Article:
Measles scare prompts immunisation rethink

Ally Edwards-Lasenby says driving across Hamilton to Waikato Hospital, with her son seriously ill with measles, was the most frightening car trip of her life.

Photo of Ally with her son Cameron.‘We’d been at the doctor’s surgery and they were so concerned about the way Cameron was looking they told me to drive him to hospital because it would be quicker than getting an ambulance,’ she says.

‘Cam was very, very sick. I didn’t realise you could even get that sick from measles. He had almost every possible symptom that could be related to it – runny nose, cough, temperature, white spots inside the mouth, conjunctivitis and a head-to-toe rash.’

In the four days since he had become unwell, Cameron (13 ½) had developed a full body rash, had stopped eating and drinking and was so unwell when he got to Waikato Hospital that medical staff struggled to give him intravenous fluids as his veins were collapsing.

‘I saw my big 13 ½ year old, who’s taller than me, slowly disintegrating before my eyes and wasn’t able to do anything. I thought “this happens to other people not my baby”. I just didn’t realise that measles could do that,’ Ally says.

Cameron was kept in isolation at the hospital to protect other children and after three days of ‘fantastic nursing care’ was able to go home. It was another four or five days before he started eating again and, despite being on antibiotics, then developed a cough and chest infection.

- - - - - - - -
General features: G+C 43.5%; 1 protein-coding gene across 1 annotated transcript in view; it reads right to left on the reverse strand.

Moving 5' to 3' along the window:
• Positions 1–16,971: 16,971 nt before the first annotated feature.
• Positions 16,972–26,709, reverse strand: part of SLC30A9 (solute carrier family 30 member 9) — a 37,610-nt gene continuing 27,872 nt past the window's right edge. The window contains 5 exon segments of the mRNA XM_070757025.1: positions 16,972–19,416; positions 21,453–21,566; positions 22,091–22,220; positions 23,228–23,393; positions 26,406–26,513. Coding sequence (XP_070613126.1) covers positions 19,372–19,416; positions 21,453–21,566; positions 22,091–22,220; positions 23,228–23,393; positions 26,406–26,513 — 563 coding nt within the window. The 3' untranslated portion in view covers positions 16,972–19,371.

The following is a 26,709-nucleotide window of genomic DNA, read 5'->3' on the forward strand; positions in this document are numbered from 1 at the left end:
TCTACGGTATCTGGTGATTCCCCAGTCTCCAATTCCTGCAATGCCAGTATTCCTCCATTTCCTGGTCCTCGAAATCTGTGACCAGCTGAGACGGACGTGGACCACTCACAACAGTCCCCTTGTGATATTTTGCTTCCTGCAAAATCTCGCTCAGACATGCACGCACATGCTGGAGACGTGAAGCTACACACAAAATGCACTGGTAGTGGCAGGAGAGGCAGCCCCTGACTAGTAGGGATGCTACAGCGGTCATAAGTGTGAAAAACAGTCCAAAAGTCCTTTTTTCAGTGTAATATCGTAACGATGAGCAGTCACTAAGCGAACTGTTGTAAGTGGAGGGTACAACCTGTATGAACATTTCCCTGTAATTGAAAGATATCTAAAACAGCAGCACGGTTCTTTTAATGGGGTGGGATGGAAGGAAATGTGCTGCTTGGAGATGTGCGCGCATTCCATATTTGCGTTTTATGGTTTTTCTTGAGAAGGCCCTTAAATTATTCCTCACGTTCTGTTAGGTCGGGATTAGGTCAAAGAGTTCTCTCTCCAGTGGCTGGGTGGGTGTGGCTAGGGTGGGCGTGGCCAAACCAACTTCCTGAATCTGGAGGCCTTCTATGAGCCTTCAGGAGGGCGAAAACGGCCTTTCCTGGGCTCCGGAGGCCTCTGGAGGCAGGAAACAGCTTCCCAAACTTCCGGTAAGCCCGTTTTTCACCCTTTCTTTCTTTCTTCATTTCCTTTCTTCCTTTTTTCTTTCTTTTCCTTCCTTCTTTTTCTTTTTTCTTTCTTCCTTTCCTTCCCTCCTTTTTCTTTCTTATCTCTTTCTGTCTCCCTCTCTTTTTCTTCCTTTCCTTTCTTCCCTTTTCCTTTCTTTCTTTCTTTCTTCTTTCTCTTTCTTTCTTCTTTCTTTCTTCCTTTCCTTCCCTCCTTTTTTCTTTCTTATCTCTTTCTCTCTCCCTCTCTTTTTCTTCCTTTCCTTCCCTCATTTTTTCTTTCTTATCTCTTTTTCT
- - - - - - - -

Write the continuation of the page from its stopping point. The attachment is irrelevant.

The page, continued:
A month after he became sick, Cameron was able to return to school but struggled for some time with full days. When this story was written it had been three months since Cameron had become unwell and he had still not regained the seven kilos he had lost while he was ill. ‘It is really fortunate that he was so strong and healthy before he got sick,’ Ally says.

Ally had decided not to have Cameron immunised against measles, mumps and rubella when he was a baby because she thought the vaccination could increase the chance of him having autism.

‘I made an informed decision based on the information I had at the time but the research has been proven to be invalid. I should have gone back to check it but I never followed up,’ she says.

Because of Cameron and other Te Awamutu College students getting measles in 2011, she says her GP contacted all of the parents in his practice that had made the same decision as her and many of them had decided to immunise their children.

‘By sharing our experience with people I hope I can create an awareness of the importance of immunisation. I wouldn’t hesitate given what we have been through.’

Cameron’s illness prompted Ally to quickly have her second son Paul (14 ½) vaccinated with his second MMR immunisation. A niece was also brought up to date with her immunisations, along with some of the boys’ friends.

‘Because I am an early childhood teacher I had to be tested to see if I was immune or I could have placed other families in jeopardy. Luckily I was immune but Cameron’s Dad couldn’t visit him in hospital because we didn’t know about his immunity,’ Ally says.

‘We also contacted everyone Cam had been in touch with and as far as we know he didn’t pass it on.’ Although Cameron is now immune to measles, he is still having all of his vaccinations, including MMR to protect him from mumps and rubella. ‘After all this, we don’t want him having those too,’ Ally says.

This case study was originally published in Immunisation: Making a choice for your children.

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